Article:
Autoethnography was the chosen methodology to vividly express the emotional, intellectual, and spiritual details from my life, and analyze and interpret the meaningful encounters that I had journaled about. Themes were established through the inductive process of coding data, and findings were framed by the servant leader theory, which led to the writing of Chapters IV through VII. Chapter I is an introduction, Chapter II reveals the theoretical framework and worldview of the study in order to give the reader a grid with which to connect my thematic chapters, Chapter III presents my methodological framework, and Chapter VIII is the conclusion that discloses the inward and outward implications of my findings. It has a summary of how my personal encounters influenced my thoughts, feelings, and actions as a principal of a Christian school, and it also displays implications for principals practicing servant leadership and for teachers at public schools and Christian schools. The sources that contributed significantly to the credibility of this autoethnography were extensive Christian literature references, Bible verses, supportive research of the servant leader theory, and my authentic journal entries. Although my experiences were unique to me, many authors shared similar experiences in the context of their Christian communities. The life changing journey that I experienced, while growing as a servant leader, must be known among principals who also have a similar desire to hear from and know God, and be called, encountered, and changed by Him
Schroeder, David K. The challenges of being a novice principal in a decentralized school district in a remote community in northern Canada. (2015)
Abstract: This qualitative comparative case study answered the main research question of what challenges four novice principals experienced, within the context of a decentralized school district, in a remote, northern Canadian community. The district administrator provided a unique perspective of what challenges she believed the novice principals faced in the school district. Additionally, the study answered subsequent research questions about the strategies novice principals utilized to begin their year, and the policies and procedures the school district employed to support their novice principals. Data collection included: 1) interviews with the novice principals and with the district administrator, 2) participants’ personal reflections, and 3) a focus group discussion.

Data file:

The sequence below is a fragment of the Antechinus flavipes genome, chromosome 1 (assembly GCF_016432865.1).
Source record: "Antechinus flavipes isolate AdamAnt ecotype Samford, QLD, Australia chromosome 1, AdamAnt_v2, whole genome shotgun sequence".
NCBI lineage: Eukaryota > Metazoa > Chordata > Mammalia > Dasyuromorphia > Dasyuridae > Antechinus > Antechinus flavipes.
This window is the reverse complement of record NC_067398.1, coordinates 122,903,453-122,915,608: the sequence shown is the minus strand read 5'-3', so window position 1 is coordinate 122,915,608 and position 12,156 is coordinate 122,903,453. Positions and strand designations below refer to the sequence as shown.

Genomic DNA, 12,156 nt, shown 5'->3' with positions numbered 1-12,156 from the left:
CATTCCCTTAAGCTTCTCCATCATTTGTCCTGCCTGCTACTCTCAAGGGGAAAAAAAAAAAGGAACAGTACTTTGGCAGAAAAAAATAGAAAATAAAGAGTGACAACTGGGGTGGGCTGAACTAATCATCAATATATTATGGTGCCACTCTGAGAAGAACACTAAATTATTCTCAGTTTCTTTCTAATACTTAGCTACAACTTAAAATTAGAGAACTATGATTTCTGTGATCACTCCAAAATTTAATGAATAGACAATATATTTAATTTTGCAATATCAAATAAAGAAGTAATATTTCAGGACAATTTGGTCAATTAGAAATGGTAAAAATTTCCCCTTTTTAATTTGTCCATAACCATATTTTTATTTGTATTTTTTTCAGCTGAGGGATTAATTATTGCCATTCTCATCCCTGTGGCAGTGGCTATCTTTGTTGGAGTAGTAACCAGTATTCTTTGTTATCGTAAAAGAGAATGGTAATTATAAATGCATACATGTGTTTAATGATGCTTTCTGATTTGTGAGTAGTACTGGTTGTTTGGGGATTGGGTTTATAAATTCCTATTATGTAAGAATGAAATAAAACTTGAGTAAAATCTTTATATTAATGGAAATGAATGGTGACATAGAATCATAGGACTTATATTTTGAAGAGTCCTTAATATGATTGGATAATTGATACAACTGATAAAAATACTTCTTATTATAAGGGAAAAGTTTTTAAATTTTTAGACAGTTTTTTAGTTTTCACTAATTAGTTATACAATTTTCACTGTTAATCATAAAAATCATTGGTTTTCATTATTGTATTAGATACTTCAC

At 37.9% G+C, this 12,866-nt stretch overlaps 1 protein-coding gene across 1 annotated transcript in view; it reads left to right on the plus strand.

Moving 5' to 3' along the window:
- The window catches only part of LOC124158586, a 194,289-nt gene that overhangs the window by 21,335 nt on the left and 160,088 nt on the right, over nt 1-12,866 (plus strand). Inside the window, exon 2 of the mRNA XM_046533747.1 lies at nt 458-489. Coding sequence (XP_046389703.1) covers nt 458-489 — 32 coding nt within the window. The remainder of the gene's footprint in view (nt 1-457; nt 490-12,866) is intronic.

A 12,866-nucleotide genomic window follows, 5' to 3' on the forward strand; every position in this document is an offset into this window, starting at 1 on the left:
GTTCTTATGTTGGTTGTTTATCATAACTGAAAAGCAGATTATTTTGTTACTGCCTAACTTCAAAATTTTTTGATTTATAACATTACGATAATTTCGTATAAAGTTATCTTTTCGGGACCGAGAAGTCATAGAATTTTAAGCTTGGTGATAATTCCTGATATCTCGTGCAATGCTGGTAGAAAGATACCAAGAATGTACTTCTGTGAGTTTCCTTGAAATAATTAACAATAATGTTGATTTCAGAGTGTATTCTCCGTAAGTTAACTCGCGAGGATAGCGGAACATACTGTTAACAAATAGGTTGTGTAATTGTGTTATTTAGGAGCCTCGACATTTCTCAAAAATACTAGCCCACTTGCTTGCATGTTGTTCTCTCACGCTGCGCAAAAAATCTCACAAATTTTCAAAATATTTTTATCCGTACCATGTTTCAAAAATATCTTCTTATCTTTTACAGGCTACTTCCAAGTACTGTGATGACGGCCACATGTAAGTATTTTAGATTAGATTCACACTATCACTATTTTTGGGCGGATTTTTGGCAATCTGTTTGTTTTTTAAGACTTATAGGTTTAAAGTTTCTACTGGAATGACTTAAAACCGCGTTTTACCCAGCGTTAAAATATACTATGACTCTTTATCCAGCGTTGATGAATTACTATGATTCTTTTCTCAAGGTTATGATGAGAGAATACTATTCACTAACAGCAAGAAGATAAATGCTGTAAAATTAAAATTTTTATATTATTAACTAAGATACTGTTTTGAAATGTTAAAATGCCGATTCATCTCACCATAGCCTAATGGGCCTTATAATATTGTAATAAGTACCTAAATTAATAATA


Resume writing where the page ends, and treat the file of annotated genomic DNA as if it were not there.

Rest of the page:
The findings confirmed the complexity of the principalship due to the demands of the job, and the amount of resiliency required. Two challenges experienced by the participants were budget management, because of the context of a decentralized school district, and managing the building. One strategy the participants identified for beginning the year successfully was to spend time building relationships with staff members and seeking their input. Additionally, the participants felt that a significant part of their successful preparation included an apprenticeship as a vice principal. Furthermore, they described how their former principals mentored them through the challenges they encountered during their first year in the principalship.
, Business Administration
, Classical and Modern Languages
, English and Creative Writing
, Gender and Women’s Studies
, Native Studies
, Political Science
, Rural Development
, Visual and Aboriginal Art
, Business Administration
, Classical and Modern Languages
, English and Creative Writing
, Gender and Women’s Studies
, Native Studies
, Political Science
, Rural Development
, Visual and Aboriginal Art